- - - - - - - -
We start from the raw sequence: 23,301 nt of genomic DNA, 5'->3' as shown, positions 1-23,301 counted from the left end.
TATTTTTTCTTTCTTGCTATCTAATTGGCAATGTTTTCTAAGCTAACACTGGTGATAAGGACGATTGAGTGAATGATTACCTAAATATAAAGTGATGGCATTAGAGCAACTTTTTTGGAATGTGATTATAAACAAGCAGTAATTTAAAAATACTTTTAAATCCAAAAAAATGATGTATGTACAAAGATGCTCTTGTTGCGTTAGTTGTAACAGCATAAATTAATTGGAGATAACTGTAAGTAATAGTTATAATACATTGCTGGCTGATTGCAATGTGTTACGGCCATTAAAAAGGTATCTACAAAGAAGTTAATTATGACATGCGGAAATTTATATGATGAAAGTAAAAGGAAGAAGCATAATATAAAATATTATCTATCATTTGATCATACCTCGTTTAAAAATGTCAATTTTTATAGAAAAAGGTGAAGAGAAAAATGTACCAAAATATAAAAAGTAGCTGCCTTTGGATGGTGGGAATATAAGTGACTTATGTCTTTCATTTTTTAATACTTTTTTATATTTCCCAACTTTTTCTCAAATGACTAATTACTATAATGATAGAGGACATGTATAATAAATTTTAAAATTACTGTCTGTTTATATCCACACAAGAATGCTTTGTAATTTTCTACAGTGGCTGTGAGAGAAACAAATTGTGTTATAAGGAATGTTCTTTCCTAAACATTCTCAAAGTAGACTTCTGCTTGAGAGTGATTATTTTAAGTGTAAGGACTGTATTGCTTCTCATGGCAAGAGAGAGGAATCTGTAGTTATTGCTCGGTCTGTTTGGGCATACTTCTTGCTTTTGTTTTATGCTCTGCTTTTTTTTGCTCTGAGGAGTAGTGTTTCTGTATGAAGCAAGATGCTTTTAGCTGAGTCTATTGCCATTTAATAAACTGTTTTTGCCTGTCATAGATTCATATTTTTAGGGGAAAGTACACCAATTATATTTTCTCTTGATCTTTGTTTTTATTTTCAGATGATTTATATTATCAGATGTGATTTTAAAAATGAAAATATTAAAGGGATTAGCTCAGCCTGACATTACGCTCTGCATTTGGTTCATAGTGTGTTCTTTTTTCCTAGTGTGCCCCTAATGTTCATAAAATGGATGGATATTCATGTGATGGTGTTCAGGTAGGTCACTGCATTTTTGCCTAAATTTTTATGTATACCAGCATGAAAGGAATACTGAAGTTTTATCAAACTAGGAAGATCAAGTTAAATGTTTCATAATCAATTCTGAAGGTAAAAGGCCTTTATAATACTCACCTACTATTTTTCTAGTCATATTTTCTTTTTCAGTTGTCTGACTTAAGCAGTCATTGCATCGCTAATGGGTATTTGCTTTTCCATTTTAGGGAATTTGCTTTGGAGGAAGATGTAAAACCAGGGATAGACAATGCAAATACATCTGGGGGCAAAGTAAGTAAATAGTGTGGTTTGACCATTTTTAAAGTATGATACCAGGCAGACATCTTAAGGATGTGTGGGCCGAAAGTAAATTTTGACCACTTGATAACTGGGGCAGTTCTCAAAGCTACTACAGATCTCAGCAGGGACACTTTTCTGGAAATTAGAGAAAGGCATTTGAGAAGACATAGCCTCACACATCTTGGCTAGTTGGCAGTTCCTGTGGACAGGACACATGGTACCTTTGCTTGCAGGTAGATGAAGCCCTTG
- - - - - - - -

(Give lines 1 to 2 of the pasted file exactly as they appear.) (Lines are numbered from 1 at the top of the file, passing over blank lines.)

We start from the raw sequence: 23,301 nt of genomic DNA, 5'->3' as shown, positions 1-23,301 counted from the left end.
TATTTTTTCTTTCTTGCTATCTAATTGGCAATGTTTTCTAAGCTAACACTGGTGATAAGGACGATTGAGTGAATGATTACCTAAATATAAAGTGATGGCATTAGAGCAACTTTTTTGGAATGTGATTATAAACAAGCAGTAATTTAAAAATACTTTTAAATCCAAAAAAATGATGTATGTACAAAGATGCTCTTGTTGCGTTAGTTGTAACAGCATAAATTAATTGGAGATAACTGTAAGTAATAGTTATAATACATTGCTGGCTGATTGCAATGTGTTACGGCCATTAAAAAGGTATCTACAAAGAAGTTAATTATGACATGCGGAAATTTATATGATGAAAGTAAAAGGAAGAAGCATAATATAAAATATTATCTATCATTTGATCATACCTCGTTTAAAAATGTCAATTTTTATAGAAAAAGGTGAAGAGAAAAATGTACCAAAATATAAAAAGTAGCTGCCTTTGGATGGTGGGAATATAAGTGACTTATGTCTTTCATTTTTTAATACTTTTTTATATTTCCCAACTTTTTCTCAAATGACTAATTACTATAATGATAGAGGACATGTATAATAAATTTTAAAATTACTGTCTGTTTATATCCACACAAGAATGCTTTGTAATTTTCTACAGTGGCTGTGAGAGAAACAAATTGTGTTATAAGGAATGTTCTTTCCTAAACATTCTCAAAGTAGACTTCTGCTTGAGAGTGATTATTTTAAGTGTAAGGACTGTATTGCTTCTCATGGCAAGAGAGAGGAATCTGTAGTTATTGCTCGGTCTGTTTGGGCATACTTCTTGCTTTTGTTTTATGCTCTGCTTTTTTTTGCTCTGAGGAGTAGTGTTTCTGTATGAAGCAAGATGCTTTTAGCTGAGTCTATTGCCATTTAATAAACTGTTTTTGCCTGTCATAGATTCATATTTTTAGGGGAAAGTACACCAATTATATTTTCTCTTGATCTTTGTTTTTATTTTCAGATGATTTATATTATCAGATGTGATTTTAAAAATGAAAATATTAAAGGGATTAGCTCAGCCTGACATTACGCTCTGCATTTGGTTCATAGTGTGTTCTTTTTTCCTAGTGTGCCCCTAATGTTCATAAAATGGATGGATATTCATGTGATGGTGTTCAGGTAGGTCACTGCATTTTTGCCTAAATTTTTATGTATACCAGCATGAAAGGAATACTGAAGTTTTATCAAACTAGGAAGATCAAGTTAAATGTTTCATAATCAATTCTGAAGGTAAAAGGCCTTTATAATACTCACCTACTATTTTTCTAGTCATATTTTCTTTTTCAGTTGTCTGACTTAAGCAGTCATTGCATCGCTAATGGGTATTTGCTTTTCCATTTTAGGGAATTTGCTTTGGAGGAAGATGTAAAACCAGGGATAGACAATGCAAATACATCTGGGGGCAAAGTAAGTAAATAGTGTGGTTTGACCATTTTTAAAGTATGATACCAGGCAGACATCTTAAGGATGTGTGGGCCGAAAGTAAATTTTGACCACTTGATAACTGGGGCAGTTCTCAAAGCTACTACAGATCTCAGCAGGGACACTTTTCTGGAAATTAGAGAAAGGCATTTGAGAAGACATAGCCTCACACATCTTGGCTAGTTGGCAGTTCCTGTGGACAGGACACATGGTACCTTTGCTTGCAGGTAGATGAAGCCCTTG